frank beamer #1
...days until Jim Harbaugh leads our beloved team into Rice-Eccles Stadium.
EDIT: I'm sure many know, but in case some do not, that is Andre Weathers, who was a key player in the 1997 season.
So blueblood2991 had a good diary entitled Is football dying? By the Numbers.
I thought it was interesting when glancing through it. Seth also reviewed his diary and commented yesterday. My one quibble: the chart at the end of blueblood's diary shows the correlation between parents having graduate degrees and their children's participation in School Athletics, not in football in particular. I can imagine a fair number allowing their children to participate in gymnastics, badminton, swimming, figure skating, etc., but not in football. More detailed stats would be needed to show that correlation.
My question is more for mgobloggers who are parents. I'm curious if there are those here who are rabid football fans, yet will either not allow or strongly discourage their child's participation in football. Full disclosure: my 9th grade son will be playing ball this Fall, He has never had even a hint of a concussion in 4 plus years of tackle football. Of course, the risk heightens significantly from this point forward.
Still, I get the feeling that there are lots of fans who love and follow football . . . but not for their own sons. It kind of brings up visions of the fans depicted in The Hunger Games. What about you? Would you let your son play football, and encouage your son to play football? Our own beloved football coach has talked about how great the sport is for becoming a man. I agree with him. If all the Michigan football fans out there (and all the college football fans out there, and NFL and High School football fans out there,) encouraged their own sons to play football, I think we'd see an increase, not a decline, in the sport of football.
So it's August, and football withdrawal is reaching a frenzy. As productive as the limited media access to Fall Camp will be for the players, it leaves us in an echo chamber to. . . well, I'm hearing predictions of 10-win seasons and maybe even better.
As I've said elsewhere on MGoBlog, I'm tempering my expectations of results. The coaching staff clearly knows their stuff, but they're making a lot of changes and to an extent that compromises some short-term gains. Consider it a young team in spirit, with the inevitable goofs and gaffes that will lose us some games until they figure it out. And yet, it's also time to be really excited. Because starting next month, no team is safe. Ask Pete Carroll.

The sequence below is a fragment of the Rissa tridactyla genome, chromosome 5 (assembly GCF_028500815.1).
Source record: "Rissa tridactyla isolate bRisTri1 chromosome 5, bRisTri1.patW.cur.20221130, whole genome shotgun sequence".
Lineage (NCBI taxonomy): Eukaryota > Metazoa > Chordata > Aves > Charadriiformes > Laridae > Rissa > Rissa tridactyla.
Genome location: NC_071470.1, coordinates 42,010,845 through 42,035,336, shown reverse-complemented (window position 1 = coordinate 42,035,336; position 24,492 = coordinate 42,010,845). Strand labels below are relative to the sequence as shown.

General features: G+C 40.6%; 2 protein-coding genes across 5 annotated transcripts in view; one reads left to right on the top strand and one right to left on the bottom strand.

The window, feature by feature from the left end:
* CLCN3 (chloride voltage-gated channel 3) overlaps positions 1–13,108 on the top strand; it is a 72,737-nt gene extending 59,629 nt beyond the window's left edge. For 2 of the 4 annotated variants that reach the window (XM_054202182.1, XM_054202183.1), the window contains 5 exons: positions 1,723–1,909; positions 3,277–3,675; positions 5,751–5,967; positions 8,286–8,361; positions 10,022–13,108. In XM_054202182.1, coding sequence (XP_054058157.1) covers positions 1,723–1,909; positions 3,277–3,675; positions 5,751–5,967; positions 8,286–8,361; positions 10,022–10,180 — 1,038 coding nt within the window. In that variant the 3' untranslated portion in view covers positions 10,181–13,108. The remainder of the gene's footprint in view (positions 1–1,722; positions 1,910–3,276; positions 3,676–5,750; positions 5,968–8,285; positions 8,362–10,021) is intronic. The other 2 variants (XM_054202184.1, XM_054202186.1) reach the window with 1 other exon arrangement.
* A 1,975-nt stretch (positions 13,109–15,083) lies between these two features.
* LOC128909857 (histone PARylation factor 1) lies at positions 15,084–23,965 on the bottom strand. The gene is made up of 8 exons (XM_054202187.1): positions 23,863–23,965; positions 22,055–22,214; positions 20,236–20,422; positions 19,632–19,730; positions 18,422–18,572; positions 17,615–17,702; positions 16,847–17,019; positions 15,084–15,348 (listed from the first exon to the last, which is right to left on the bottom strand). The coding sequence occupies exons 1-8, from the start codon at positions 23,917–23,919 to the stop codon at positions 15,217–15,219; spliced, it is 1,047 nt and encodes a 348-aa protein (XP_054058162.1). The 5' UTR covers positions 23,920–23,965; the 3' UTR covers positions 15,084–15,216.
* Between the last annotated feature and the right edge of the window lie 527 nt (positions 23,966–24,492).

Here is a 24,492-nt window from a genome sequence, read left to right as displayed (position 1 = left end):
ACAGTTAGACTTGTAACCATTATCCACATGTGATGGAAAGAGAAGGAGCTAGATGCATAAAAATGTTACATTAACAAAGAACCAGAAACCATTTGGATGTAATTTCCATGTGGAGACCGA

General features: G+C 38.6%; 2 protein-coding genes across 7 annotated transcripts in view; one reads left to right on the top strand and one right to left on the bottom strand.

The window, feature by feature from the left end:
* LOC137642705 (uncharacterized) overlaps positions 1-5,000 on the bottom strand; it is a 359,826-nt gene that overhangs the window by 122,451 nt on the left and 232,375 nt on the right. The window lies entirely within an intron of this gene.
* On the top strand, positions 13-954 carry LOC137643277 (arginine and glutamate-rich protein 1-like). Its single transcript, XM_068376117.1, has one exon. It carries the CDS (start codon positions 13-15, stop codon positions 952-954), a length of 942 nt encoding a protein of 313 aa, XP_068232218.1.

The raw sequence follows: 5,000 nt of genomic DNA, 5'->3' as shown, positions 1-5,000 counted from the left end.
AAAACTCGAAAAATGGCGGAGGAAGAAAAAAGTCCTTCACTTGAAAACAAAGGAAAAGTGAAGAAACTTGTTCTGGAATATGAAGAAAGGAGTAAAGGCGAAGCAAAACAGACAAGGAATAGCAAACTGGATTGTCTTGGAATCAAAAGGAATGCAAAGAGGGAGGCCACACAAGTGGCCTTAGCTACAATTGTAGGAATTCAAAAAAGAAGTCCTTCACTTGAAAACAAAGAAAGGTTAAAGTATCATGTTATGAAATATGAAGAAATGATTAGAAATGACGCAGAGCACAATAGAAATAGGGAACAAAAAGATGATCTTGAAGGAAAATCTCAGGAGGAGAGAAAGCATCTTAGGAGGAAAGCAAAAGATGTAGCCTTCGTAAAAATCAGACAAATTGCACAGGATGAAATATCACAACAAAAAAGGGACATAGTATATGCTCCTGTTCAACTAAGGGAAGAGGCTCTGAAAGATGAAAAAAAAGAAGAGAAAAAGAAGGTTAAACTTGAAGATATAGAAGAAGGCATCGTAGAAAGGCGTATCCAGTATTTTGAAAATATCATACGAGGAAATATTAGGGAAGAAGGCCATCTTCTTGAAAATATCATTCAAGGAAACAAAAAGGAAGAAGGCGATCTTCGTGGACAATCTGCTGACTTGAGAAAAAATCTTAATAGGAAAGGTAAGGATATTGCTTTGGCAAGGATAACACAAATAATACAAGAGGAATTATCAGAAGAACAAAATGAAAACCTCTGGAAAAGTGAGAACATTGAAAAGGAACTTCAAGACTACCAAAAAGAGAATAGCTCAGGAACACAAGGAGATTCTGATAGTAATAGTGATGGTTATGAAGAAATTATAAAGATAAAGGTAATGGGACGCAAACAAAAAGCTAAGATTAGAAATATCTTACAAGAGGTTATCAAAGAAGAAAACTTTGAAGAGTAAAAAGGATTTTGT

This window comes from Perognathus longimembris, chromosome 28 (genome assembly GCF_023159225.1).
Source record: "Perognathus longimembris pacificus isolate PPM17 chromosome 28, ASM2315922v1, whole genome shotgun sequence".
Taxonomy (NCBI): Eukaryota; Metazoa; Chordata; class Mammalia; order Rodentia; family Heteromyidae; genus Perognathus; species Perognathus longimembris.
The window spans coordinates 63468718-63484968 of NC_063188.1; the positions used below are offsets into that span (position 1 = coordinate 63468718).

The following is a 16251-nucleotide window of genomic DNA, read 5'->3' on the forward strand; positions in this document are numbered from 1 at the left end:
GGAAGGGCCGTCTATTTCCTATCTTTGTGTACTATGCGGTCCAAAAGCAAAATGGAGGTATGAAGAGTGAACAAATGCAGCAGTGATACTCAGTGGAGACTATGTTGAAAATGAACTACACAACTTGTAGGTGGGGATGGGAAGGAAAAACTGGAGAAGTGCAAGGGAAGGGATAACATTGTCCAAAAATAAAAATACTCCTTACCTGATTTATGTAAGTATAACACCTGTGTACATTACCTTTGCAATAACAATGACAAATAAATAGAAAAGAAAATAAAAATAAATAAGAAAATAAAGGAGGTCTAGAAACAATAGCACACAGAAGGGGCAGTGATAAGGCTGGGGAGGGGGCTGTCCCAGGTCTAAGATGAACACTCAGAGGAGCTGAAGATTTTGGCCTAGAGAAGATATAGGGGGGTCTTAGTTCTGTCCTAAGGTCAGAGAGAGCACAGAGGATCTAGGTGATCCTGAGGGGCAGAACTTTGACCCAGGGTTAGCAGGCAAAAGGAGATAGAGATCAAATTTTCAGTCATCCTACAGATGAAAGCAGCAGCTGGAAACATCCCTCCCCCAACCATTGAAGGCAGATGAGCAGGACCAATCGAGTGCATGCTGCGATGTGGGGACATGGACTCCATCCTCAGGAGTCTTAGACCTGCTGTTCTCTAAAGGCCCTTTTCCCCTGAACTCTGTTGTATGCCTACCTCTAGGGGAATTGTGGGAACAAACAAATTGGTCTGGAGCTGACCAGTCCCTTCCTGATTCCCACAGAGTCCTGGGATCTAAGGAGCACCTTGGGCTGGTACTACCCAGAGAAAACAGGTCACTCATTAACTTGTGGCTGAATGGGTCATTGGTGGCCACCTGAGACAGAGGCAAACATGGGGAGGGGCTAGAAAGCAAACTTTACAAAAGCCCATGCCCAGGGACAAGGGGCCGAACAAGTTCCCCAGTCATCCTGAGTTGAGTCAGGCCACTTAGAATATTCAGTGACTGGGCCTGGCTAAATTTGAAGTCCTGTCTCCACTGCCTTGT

With that in mind, I'm back to pick on Borges again (sorry Al), but in a more positive light -- looking ahead to the upcoming season. No, this isn't a preview of San Jose State, but a comparison to highlight what is to me the most undercovered and yet profound shift in program philosophy. In anticipation of what Michigan 2015 will look like, I revisited Stanford's 2007 upset of #1 USC.
To be clear, the Stanford offense did NOT have a good game. 5-17 on third downs, 11/30 passing with a pick, and 2.2ypc rushing usually means you go home with your head down. And while there's been no shortage of words written or spoken about the improbable comeback, for as bad as the offense did that day, something struck me about the last drive. I find myself compulsively re-watching from 1:20:00 of this clip, not because it's exciting, but to compare it with a very different program philosphy:
"If you don't understand read progressions, footwork, timing and all that, you get paralysis through analysis. So there's carryover is what I'm saying. I don't care how much offense you decide to run, they're still running the same defenses, so unless you can talk the other guys into running the same defense every time, which I've never been able to do, it's always going to be somewhat difficult for the quarterback no matter how much you scale back the offense."
-Al Borges on backup QB Shane Morris
Hold that thought. Late in the fourth quarter, down a TD, Pritchard was facing 4th and 20. Harbaugh's calling in the play. And then this happens: